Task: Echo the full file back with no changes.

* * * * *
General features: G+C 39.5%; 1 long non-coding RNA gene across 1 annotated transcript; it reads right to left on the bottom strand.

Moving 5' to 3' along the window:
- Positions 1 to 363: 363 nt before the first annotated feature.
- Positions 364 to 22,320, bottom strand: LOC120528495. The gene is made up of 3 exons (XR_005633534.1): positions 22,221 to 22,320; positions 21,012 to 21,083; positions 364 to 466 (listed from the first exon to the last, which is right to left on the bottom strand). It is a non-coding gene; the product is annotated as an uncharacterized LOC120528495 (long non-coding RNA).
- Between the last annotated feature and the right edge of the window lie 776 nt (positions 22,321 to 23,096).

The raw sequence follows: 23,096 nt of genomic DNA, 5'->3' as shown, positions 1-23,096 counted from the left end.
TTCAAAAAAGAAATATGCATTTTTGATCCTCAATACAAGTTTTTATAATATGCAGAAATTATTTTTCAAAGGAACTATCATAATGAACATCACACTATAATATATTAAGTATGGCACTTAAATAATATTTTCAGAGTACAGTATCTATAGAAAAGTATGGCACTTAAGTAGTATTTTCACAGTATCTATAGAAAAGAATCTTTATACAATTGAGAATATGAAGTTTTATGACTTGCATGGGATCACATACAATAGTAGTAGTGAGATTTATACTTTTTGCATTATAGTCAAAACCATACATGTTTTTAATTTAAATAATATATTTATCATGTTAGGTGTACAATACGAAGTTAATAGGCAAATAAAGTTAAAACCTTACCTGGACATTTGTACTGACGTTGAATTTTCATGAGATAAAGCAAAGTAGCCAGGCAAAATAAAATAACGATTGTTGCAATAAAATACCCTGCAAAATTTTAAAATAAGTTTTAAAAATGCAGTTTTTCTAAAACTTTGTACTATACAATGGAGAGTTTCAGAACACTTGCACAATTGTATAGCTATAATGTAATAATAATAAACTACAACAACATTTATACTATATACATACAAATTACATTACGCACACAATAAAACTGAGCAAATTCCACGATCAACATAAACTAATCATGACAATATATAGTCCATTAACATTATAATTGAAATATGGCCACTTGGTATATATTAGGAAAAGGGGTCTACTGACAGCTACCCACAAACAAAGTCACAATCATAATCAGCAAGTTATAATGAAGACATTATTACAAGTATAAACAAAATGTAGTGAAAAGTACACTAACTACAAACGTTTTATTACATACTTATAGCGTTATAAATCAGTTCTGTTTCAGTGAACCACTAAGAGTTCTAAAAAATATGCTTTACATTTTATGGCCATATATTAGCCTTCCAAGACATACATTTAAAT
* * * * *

General features: G+C 39.5%; 1 long non-coding RNA gene across 1 annotated transcript; it reads right to left on the bottom strand.

Moving 5' to 3' along the window:
- Positions 1 to 363: 363 nt before the first annotated feature.
- Positions 364 to 22,320, bottom strand: LOC120528495. The gene is made up of 3 exons (XR_005633534.1): positions 22,221 to 22,320; positions 21,012 to 21,083; positions 364 to 466 (listed from the first exon to the last, which is right to left on the bottom strand). It is a non-coding gene; the product is annotated as an uncharacterized LOC120528495 (long non-coding RNA).
- Between the last annotated feature and the right edge of the window lie 776 nt (positions 22,321 to 23,096).

The raw sequence follows: 23,096 nt of genomic DNA, 5'->3' as shown, positions 1-23,096 counted from the left end.
TTCAAAAAAGAAATATGCATTTTTGATCCTCAATACAAGTTTTTATAATATGCAGAAATTATTTTTCAAAGGAACTATCATAATGAACATCACACTATAATATATTAAGTATGGCACTTAAATAATATTTTCAGAGTACAGTATCTATAGAAAAGTATGGCACTTAAGTAGTATTTTCACAGTATCTATAGAAAAGAATCTTTATACAATTGAGAATATGAAGTTTTATGACTTGCATGGGATCACATACAATAGTAGTAGTGAGATTTATACTTTTTGCATTATAGTCAAAACCATACATGTTTTTAATTTAAATAATATATTTATCATGTTAGGTGTACAATACGAAGTTAATAGGCAAATAAAGTTAAAACCTTACCTGGACATTTGTACTGACGTTGAATTTTCATGAGATAAAGCAAAGTAGCCAGGCAAAATAAAATAACGATTGTTGCAATAAAATACCCTGCAAAATTTTAAAATAAGTTTTAAAAATGCAGTTTTTCTAAAACTTTGTACTATACAATGGAGAGTTTCAGAACACTTGCACAATTGTATAGCTATAATGTAATAATAATAAACTACAACAACATTTATACTATATACATACAAATTACATTACGCACACAATAAAACTGAGCAAATTCCACGATCAACATAAACTAATCATGACAATATATAGTCCATTAACATTATAATTGAAATATGGCCACTTGGTATATATTAGGAAAAGGGGTCTACTGACAGCTACCCACAAACAAAGTCACAATCATAATCAGCAAGTTATAATGAAGACATTATTACAAGTATAAACAAAATGTAGTGAAAAGTACACTAACTACAAACGTTTTATTACATACTTATAGCGTTATAAATCAGTTCTGTTTCAGTGAACCACTAAGAGTTCTAAAAAATATGCTTTACATTTTATGGCCATATATTAGCCTTCCAAGACATACATTTAAAT